I’ve been to dozens of conferences over the past decade, but this year’s Gartner IAM Summit was perhaps the most interesting and educational event I’ve been to. One of the things that makes the IAM Summit so great every year is its intense focus on a single subject; Identity & Access Management. While there are certainly many subtopics that make up the IAM arena like single sign-on, authentication, privileged account management (PIM), governance, and more, everything at the IAM summit is geared towards enriching an organization’s identity program and educating identity professionals on all the pieces they need to know about or should be considering to do things right.
Some of the key takeaways for me were the following:
- User Behavior Analysis (UBA) – I sat in on a great session about identity and security intelligence where Gartner analyst Oliver Rochford laid some knowledge down on the crowd about how to take their investment in SIEM (Security Information and Event Management) to the next level by adding identity and UBA data to the SIEM mix. I’m paraphrasing, but one comment made was “sure, you’d expect employees to be accessing sensitive data as part of their daily routine. If they have proper access and it’s part of their responsibilities, they should. But what if one of those employees is leaving the company in a couple weeks? Is it alright then?”. Without knowing who’s who, what each identity is doing in the environment, and whether or not it’s ok to be doing so, your SIEM is never going to flag that type of scenario as an offense. Back to straight UBA though, Oliver made sure to note that UBA is a complement to SIEM, not a replacement. UBA from his perspective is taking the place of what SIEM has traditionally done poorly, by adding context where it was previously unavailable or too difficult to obtain. The combination of SIEM, UBA, and Identity data will help to drastically improve any organization’s ability to address those insider threats that continue to elude even the most secure environments. SIEM’s great at detecting the external threats and if you can help it to better address the internal threats, you’ll really be cooking with fire.
- IAM is often being implemented in reverse – One of the first sessions I attended was about how to successfully select an IAM vendor. As a precursor to how to actually do so, Gartner Analyst Felix Gaehtgens explained the “foundation prerequisites” of any IAM program, starting with a vision, then a road map, and finally business cases. Felix talked about why many organizations fail to successfully implement an IAM program because they’re essentially doing it backwards. In essence, they jump directly into production mode thinking that the product they’ve selected and the people behind it are what makes it successful, and neglect to consider what he labeled as the “principles, policies, practices, and processes” that need to be well thought out and addressed before a vendor is even selected. I immediately thought about how easy it is to approach so many things in life in the same, backwards fashion. It’s like buying that new sectional sofa from Pottery Barn and forgetting or neglecting to determine whether or not it’s going to fit in your undersized apartment, if you’ve got the tools to assemble it properly, or if it’s even going to be practical considering you don’t even have a mattress to sleep on. Felix and his co-presenter, Neil Wynne, urged planning and pragmatism to be in the forefront of the identity professional’s mind, providing recommendations like front-loading the easy parts first (not the hardest) and putting a plan in place to provide and prove value every 3-6 months so they can be the hero, not the zero for their organizations.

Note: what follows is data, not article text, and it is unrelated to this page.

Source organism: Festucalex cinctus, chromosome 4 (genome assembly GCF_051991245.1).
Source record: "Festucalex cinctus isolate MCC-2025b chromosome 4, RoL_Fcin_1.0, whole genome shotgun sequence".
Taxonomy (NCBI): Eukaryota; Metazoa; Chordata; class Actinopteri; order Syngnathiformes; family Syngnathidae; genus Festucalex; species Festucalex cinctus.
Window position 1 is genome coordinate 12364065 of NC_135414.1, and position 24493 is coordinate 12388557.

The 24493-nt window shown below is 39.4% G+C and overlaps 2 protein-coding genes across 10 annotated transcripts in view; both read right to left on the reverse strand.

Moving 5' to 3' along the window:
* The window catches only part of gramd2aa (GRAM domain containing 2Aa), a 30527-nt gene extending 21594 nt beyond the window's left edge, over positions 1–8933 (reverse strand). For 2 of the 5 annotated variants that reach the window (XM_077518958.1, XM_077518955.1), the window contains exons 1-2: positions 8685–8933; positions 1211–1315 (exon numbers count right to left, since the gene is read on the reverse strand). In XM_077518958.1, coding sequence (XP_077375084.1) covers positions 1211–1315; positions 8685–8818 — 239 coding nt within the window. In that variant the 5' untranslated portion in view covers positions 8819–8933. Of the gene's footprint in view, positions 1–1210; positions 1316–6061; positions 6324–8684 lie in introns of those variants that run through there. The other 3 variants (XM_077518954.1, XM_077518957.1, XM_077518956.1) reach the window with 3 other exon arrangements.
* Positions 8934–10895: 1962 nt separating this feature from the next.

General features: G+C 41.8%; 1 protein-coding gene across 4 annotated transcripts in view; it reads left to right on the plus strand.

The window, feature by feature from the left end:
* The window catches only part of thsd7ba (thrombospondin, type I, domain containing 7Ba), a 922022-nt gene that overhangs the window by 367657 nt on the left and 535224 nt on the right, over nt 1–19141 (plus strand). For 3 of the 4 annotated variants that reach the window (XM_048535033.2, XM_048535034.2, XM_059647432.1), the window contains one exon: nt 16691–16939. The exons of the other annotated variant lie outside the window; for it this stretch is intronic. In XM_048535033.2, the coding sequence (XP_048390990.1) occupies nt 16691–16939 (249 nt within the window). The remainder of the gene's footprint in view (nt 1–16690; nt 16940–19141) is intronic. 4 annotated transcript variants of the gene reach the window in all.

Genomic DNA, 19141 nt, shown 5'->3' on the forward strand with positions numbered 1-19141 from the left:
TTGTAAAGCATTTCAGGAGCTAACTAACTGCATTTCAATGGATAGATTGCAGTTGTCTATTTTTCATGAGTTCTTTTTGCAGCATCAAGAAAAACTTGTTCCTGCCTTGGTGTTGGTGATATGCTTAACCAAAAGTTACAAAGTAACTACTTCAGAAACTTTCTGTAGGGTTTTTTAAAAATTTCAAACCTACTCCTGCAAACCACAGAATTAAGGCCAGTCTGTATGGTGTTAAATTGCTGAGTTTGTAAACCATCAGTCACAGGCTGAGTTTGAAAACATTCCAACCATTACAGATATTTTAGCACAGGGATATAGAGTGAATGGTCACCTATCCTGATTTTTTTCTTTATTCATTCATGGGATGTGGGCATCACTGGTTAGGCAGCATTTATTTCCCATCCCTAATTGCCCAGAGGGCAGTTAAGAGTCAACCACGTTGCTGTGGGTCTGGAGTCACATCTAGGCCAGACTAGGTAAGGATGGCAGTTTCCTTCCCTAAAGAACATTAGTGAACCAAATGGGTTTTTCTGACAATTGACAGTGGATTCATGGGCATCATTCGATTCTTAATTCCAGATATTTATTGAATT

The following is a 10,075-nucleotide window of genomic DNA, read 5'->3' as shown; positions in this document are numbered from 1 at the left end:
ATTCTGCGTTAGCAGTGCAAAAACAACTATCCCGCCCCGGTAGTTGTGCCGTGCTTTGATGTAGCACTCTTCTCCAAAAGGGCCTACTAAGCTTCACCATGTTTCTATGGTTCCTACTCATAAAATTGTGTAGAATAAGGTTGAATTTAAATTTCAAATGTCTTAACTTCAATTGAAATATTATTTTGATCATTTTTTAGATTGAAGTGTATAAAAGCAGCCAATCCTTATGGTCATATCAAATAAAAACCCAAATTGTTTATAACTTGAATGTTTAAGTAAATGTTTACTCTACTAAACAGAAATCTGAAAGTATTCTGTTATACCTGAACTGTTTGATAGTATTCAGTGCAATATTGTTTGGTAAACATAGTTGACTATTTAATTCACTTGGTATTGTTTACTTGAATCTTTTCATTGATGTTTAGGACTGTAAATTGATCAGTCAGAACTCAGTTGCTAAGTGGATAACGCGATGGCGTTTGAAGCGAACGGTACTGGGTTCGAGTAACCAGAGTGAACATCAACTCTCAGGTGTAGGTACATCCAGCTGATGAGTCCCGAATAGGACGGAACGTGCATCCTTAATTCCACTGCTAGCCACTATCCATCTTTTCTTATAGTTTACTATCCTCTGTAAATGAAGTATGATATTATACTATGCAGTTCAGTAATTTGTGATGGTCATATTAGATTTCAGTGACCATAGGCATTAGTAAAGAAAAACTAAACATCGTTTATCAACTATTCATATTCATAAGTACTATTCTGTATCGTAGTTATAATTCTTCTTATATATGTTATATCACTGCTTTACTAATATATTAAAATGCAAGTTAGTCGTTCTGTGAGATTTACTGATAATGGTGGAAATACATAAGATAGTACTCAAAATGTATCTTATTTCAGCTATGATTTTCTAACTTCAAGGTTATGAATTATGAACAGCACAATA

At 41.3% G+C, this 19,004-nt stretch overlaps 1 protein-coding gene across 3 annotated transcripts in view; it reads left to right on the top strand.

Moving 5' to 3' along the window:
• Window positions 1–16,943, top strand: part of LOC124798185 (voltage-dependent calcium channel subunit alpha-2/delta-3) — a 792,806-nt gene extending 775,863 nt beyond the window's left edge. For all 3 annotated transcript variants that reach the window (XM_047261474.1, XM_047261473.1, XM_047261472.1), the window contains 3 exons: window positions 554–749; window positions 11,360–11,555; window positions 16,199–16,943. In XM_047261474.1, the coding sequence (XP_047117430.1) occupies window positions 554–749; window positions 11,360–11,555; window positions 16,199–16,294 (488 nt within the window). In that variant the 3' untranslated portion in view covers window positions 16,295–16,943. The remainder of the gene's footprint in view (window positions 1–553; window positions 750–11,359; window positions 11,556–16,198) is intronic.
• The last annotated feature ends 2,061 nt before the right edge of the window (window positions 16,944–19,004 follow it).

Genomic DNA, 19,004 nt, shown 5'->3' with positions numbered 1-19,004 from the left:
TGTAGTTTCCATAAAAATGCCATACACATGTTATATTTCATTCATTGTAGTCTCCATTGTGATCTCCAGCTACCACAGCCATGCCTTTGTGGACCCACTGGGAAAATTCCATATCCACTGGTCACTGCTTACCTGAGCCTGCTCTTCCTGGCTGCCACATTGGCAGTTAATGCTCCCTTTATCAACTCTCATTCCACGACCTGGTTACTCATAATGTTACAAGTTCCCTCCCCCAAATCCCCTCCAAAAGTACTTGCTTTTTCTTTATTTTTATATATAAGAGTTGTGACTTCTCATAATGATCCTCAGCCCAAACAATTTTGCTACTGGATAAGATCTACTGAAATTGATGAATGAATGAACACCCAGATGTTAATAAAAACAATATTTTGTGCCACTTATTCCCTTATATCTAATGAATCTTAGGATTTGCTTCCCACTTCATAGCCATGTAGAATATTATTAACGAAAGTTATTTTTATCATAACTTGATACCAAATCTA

- Patching is still a problem – This one struck a chord with me. Not because I think patching isn’t a problem…it definitely is. The thing that got me is why patching is still a problem – at least for some. What I learned is that many organizations have apparently been getting lackadaisical with their patching efforts, thinking their vulnerability monitoring programs and solutions will suffice or even replace patching altogether. I wouldn’t have believed it if I didn’t hear it with my own ears. Deliberately refusing to patch your systems and applications is like punching holes through your walls and thinking squirrels aren’t going to invade your house because the doors and windows are closed. Patching is part of the healthy breakfast that is Information Security. Without it, your organization is a sinking ship.
My final thought on the 2014 Gartner IAM Summit is that I’m definitely seeing a major uptick in the number of organizations that are finally recognizing the unstructured data problem as one they need to address and include in their IAM strategies in the immediate future. I spoke with dozens of companies in the STEALTHbits booth that are ready to begin tackling their File Shares and SharePoint sites as critical data repositories, not just that “other stuff” that exists outside of applications and databases. This is good news because this is where the bad guys are focusing their efforts.
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